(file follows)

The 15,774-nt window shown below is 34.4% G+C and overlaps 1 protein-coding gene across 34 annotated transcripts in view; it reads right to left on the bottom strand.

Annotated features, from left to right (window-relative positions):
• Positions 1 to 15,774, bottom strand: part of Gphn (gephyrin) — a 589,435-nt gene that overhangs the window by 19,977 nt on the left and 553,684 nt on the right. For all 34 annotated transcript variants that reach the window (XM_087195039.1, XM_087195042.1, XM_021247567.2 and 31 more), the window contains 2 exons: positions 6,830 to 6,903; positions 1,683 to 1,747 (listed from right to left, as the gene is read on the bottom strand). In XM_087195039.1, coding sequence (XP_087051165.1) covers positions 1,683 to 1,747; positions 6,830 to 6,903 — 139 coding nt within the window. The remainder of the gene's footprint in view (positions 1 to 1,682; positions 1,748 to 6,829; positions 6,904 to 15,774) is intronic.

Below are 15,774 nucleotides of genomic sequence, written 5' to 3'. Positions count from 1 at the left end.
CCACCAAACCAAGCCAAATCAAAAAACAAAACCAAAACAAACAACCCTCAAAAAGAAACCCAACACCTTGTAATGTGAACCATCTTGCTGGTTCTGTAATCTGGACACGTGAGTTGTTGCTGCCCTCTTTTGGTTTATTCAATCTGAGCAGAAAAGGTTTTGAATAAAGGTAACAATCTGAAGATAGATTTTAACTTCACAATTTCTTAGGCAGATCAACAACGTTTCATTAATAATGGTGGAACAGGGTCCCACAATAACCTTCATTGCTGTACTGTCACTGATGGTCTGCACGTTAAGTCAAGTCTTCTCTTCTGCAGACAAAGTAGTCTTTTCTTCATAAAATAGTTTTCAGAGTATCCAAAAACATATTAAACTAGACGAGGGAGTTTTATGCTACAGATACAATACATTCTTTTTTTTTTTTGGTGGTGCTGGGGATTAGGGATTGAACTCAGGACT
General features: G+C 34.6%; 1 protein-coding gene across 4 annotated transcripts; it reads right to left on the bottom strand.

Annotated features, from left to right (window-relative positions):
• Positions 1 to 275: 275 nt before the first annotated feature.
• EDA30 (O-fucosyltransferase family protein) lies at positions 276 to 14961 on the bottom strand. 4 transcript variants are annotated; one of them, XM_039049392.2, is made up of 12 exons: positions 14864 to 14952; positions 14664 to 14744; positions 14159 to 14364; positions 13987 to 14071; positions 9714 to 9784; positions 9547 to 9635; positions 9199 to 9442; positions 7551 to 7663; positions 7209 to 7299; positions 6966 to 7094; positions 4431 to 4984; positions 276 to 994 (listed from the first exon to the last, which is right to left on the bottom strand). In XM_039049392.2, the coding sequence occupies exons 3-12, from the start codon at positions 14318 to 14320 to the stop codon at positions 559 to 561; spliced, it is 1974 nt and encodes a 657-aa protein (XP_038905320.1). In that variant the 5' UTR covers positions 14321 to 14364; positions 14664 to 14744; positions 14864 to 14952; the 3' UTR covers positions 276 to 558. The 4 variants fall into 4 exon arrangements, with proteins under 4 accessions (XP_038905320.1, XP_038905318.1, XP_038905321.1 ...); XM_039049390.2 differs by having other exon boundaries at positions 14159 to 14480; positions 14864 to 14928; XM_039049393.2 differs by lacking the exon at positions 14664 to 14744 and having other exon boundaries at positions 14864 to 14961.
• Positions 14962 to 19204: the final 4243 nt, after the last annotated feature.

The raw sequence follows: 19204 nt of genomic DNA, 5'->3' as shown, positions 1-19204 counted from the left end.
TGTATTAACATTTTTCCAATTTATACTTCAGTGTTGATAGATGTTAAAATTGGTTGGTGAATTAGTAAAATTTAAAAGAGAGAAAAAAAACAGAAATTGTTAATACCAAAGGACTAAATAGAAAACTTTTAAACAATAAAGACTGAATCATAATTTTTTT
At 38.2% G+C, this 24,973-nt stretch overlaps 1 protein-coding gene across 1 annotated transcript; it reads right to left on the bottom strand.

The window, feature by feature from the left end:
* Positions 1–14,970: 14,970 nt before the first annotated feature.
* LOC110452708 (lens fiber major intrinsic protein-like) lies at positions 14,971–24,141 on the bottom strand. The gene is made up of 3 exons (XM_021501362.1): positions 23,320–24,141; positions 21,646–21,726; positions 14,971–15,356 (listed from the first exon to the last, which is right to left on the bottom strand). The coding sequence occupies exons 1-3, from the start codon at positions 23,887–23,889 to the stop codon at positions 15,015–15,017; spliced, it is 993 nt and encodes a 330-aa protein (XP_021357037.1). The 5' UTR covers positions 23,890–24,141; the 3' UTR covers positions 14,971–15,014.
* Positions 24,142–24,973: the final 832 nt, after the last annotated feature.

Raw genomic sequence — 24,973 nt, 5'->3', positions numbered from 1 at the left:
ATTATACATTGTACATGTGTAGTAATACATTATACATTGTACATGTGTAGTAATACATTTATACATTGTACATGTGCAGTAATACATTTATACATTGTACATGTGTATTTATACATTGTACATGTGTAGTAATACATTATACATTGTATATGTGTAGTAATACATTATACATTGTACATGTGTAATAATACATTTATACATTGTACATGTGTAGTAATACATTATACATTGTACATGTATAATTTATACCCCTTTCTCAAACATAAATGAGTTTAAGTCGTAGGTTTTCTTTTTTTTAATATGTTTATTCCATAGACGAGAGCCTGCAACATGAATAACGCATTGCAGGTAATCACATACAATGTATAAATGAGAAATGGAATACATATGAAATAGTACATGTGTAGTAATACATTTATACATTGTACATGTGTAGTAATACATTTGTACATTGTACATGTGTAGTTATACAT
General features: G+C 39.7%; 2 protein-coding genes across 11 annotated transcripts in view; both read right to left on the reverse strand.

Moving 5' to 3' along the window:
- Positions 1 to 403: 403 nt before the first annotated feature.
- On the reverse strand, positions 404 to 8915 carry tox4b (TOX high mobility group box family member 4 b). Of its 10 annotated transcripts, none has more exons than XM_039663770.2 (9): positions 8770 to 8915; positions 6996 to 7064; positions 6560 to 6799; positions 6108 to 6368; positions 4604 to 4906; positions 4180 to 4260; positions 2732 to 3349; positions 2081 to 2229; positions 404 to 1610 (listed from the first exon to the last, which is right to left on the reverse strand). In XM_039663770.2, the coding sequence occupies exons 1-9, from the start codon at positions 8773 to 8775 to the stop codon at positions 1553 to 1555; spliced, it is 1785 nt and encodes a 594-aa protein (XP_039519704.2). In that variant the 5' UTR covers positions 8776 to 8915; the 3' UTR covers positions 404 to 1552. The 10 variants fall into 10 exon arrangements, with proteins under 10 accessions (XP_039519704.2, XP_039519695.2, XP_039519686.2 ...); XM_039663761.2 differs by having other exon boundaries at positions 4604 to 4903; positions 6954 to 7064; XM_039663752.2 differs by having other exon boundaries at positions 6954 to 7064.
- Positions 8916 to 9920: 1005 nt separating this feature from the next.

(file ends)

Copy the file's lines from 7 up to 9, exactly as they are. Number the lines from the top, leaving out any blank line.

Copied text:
Annotated features, from left to right (window-relative positions):
• Positions 1 to 275: 275 nt before the first annotated feature.
• EDA30 (O-fucosyltransferase family protein) lies at positions 276 to 14961 on the bottom strand. 4 transcript variants are annotated; one of them, XM_039049392.2, is made up of 12 exons: positions 14864 to 14952; positions 14664 to 14744; positions 14159 to 14364; positions 13987 to 14071; positions 9714 to 9784; positions 9547 to 9635; positions 9199 to 9442; positions 7551 to 7663; positions 7209 to 7299; positions 6966 to 7094; positions 4431 to 4984; positions 276 to 994 (listed from the first exon to the last, which is right to left on the bottom strand). In XM_039049392.2, the coding sequence occupies exons 3-12, from the start codon at positions 14318 to 14320 to the stop codon at positions 559 to 561; spliced, it is 1974 nt and encodes a 657-aa protein (XP_038905320.1). In that variant the 5' UTR covers positions 14321 to 14364; positions 14664 to 14744; positions 14864 to 14952; the 3' UTR covers positions 276 to 558. The 4 variants fall into 4 exon arrangements, with proteins under 4 accessions (XP_038905320.1, XP_038905318.1, XP_038905321.1 ...); XM_039049390.2 differs by having other exon boundaries at positions 14159 to 14480; positions 14864 to 14928; XM_039049393.2 differs by lacking the exon at positions 14664 to 14744 and having other exon boundaries at positions 14864 to 14961.